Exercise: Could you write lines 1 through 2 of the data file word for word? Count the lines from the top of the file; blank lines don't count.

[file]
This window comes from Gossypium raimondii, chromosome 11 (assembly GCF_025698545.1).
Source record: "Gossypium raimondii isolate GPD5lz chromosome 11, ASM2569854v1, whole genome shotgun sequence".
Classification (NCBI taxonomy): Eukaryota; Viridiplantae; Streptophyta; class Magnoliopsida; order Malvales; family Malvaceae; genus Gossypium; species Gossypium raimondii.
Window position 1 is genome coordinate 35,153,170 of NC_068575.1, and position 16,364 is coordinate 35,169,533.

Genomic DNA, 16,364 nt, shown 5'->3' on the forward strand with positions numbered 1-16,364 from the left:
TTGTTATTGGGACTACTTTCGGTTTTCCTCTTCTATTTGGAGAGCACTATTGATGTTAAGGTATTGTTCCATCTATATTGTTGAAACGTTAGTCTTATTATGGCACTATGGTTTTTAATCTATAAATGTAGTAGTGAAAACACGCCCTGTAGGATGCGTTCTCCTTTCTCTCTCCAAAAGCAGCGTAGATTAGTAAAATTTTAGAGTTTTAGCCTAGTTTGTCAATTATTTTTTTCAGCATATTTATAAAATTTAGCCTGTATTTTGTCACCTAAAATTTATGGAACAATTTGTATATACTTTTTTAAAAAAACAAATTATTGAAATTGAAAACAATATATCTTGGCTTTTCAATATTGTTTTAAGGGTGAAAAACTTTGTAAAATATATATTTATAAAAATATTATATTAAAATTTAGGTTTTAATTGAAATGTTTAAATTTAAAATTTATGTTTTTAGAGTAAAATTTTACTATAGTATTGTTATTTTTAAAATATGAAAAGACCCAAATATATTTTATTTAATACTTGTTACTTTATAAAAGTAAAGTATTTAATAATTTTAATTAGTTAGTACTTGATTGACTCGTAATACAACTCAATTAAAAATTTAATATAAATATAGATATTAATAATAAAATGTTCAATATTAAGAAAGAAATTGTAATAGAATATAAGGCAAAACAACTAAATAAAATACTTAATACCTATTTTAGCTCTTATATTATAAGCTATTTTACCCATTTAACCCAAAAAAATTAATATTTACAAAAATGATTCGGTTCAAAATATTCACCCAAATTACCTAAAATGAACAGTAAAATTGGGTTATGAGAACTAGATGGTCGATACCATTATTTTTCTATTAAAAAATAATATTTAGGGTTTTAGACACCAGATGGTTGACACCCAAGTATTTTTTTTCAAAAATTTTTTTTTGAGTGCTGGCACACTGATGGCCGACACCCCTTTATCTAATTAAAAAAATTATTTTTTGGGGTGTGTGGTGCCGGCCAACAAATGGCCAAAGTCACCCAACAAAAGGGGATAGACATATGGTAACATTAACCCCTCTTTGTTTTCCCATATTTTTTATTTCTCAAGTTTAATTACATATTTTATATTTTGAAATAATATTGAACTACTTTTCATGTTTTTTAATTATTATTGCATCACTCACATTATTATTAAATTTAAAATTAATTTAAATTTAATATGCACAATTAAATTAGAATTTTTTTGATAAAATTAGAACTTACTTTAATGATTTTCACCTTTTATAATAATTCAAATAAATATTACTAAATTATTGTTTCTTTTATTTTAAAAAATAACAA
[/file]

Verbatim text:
This window comes from Gossypium raimondii, chromosome 11 (assembly GCF_025698545.1).
Source record: "Gossypium raimondii isolate GPD5lz chromosome 11, ASM2569854v1, whole genome shotgun sequence".